Francis A. Gaimari for the plaintiff.
Shahan J. Kapitanyan for the defendant.
SWAN, J. John Duffy, D.C., d/b/a Waltham Chiropractic (Duffy), claiming the status of an unpaid party under G.L. c. 90, § 34M, commenced an action against Enterprise Rent-A-Car Company of Boston, Inc. (Enterprise) for personal injury protection (PIP) benefits in payment of treatment provided by Duffy to Jacques Joseph (Joseph). Duffy asserted violations of § 34M and G.L. c. 93A, § 11. Prior to the scheduling of a pretrial conference, Enterprise paid Duffy the full amount of the claim. Citing Fascione v. CNA Ins. Cos., 435 Mass. 88 (2001), Enterprise moved for summary judgment on the § 34M claim on the ground that all benefits had been paid, and on the c. 93, § 11 claim on the ground that Enterprise had not engaged in unfair or deceptive trade acts or practices. Duffy agreed to the dismissal of all other counts in his complaint, [Note 2] and the trial court allowed the summary judgment motion on his c. 93A claim. From that decision, Duffy has appealed.
We view the evidence in the light most favorable to Duffy, the nonmoving party. Augat, Inc. v. Liberty Mut. Ins. Co., 410 Mass. 117 , 120 (1991), citing Mass. R. Civ. P. 56(c). On December 2, 2007, Joseph, while operating a car he had rented from Enterprise, stopped for an ambulance in Cambridge and was hit in the rear by a truck. He sustained back and neck injuries and began treating with Duffy the following day. The treatment ended on February 12, 2008. As Enterprise is self-insured, Duffy sent medical bills and treatment records to Enterprises third-party administrator, ELCO Administrative Services (ELCO). The bills totaled $2,987.00; and the records indicated Josephs name, address, and social security number, and described the nature and extent of his injury and the course of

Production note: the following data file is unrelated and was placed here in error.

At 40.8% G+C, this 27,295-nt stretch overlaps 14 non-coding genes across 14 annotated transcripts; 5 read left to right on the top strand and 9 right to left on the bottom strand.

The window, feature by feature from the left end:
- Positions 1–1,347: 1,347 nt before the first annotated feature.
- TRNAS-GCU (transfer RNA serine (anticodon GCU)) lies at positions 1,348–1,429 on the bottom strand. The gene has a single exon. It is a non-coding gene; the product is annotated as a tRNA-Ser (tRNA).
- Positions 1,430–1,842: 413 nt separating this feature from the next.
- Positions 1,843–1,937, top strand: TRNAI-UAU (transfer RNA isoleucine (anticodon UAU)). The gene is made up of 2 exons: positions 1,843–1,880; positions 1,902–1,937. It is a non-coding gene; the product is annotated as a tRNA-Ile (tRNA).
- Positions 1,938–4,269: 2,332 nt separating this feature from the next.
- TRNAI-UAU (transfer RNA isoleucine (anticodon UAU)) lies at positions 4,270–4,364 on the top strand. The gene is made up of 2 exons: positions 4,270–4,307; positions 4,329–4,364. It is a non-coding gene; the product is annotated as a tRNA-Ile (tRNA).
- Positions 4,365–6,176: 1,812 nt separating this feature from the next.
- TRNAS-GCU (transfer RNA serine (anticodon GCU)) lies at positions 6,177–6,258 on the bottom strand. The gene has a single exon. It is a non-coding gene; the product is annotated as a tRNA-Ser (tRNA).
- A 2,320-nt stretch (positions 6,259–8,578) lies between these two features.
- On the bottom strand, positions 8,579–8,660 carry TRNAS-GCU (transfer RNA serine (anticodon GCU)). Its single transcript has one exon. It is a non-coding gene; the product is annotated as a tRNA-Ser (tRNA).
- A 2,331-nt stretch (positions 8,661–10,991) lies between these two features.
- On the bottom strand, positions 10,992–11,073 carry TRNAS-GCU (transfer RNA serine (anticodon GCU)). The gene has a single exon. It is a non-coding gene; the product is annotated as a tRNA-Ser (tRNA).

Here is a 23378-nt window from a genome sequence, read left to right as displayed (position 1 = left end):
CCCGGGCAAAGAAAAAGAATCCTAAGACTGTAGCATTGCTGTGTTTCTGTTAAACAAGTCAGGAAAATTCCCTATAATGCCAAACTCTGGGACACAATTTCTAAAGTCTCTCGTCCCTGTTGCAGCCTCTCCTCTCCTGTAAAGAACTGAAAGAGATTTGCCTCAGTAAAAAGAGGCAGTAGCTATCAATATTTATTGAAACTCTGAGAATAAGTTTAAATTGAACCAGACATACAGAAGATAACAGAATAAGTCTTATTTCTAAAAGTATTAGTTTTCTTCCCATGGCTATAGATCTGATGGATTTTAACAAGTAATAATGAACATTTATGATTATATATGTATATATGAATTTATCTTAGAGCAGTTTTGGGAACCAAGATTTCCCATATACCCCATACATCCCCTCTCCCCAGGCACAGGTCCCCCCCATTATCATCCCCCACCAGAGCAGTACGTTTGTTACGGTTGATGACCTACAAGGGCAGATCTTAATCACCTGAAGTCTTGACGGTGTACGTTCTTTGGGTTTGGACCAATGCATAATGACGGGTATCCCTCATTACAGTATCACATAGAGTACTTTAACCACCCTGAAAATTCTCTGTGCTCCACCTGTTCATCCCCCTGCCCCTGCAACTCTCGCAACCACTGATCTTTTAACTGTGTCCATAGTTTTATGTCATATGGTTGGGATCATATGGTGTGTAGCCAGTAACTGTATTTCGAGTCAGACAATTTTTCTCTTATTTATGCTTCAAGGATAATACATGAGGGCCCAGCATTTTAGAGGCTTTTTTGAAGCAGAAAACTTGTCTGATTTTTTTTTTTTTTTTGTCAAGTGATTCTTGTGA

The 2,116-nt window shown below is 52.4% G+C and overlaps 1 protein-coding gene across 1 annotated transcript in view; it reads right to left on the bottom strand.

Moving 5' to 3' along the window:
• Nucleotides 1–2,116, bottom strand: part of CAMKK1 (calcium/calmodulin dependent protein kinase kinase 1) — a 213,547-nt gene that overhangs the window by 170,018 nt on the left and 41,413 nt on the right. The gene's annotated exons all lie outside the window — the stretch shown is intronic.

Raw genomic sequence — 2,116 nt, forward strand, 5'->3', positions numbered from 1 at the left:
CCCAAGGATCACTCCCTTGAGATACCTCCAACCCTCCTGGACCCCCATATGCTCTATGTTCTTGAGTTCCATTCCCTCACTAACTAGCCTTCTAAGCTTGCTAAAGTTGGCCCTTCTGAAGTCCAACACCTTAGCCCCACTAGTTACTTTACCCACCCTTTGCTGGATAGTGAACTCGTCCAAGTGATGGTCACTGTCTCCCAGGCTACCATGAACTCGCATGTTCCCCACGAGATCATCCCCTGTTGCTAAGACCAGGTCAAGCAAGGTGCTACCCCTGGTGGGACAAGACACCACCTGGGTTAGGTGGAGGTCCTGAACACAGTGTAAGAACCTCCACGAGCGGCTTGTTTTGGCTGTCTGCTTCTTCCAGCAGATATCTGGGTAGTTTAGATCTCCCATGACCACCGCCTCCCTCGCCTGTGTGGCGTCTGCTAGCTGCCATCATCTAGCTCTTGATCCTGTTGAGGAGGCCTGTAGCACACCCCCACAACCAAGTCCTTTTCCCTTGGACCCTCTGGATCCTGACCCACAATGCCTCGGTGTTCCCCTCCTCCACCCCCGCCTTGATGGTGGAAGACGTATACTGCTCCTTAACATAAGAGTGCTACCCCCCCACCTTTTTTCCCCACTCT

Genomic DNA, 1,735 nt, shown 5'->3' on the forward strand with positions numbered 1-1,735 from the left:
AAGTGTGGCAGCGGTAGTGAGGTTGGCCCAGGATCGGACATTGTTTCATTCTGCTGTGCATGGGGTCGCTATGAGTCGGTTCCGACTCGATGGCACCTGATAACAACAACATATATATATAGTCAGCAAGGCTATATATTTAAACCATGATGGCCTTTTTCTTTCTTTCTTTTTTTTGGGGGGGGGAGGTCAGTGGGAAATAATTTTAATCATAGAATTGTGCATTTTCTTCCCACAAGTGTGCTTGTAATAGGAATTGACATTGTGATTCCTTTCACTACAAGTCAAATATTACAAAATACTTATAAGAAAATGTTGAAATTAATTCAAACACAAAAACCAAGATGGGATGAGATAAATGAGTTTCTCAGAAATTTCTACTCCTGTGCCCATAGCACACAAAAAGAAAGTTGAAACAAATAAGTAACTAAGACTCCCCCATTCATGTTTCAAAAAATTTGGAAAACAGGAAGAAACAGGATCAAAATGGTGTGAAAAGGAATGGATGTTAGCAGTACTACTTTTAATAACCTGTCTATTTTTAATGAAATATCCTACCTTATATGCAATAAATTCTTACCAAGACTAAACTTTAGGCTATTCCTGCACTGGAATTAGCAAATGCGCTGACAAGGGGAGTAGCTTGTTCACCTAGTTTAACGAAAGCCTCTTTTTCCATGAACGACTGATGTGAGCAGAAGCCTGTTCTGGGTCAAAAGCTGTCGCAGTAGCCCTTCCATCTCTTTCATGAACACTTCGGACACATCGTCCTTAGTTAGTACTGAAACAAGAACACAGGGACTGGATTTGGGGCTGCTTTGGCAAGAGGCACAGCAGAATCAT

treatment. [Note 3] On February 26, ELCO sent to Joseph a blank PIP package for him to complete. The package consisted of an application for benefits, a page of authorizations for medical, wage, and coverage information, and an authorization to disclose health information. On March 5, ELCO wrote to Duffy, acknowledging receipt of the bills and records, and advising that ELCO was awaiting the completed PIP application from Joseph and a W-9 form [Note 4] from Duffy. That same day, ELCO received a PIP application from Joseph, including signed authorizations for medical, wage, and health coverage information. Joseph left blank the sections on the PIP application for his social security number and description of his injury. He also did not complete a separate affidavit of whether he had other health benefits available to him, although there is no indication that such a form was included with the PIP package. However, on the PIP application itself, he checked no to the question, Have you received or are you eligible for any payment under a policy of health, sickness or disability insurance or a contract or agreement with a group, organization, partnership or corporation to provide, pay for or reimburse the cost of medical expenses? ELCO viewed the lack of a social security number, injury description, and health benefits affidavit as an incomplete PIP application, and, on March 11 and again on May 6, ELCO so informed Joseph. ELCO received nothing further from Joseph. Concluding that it could not properly investigate Josephs claim because of the lack of a social security number and injury description on the PIP application and the lack of a health benefits affidavit, Enterprise did not make payment to Duffy. Thereafter, after suit had been filed, Enterprise made a business judgment to tender a check for $2,987.00.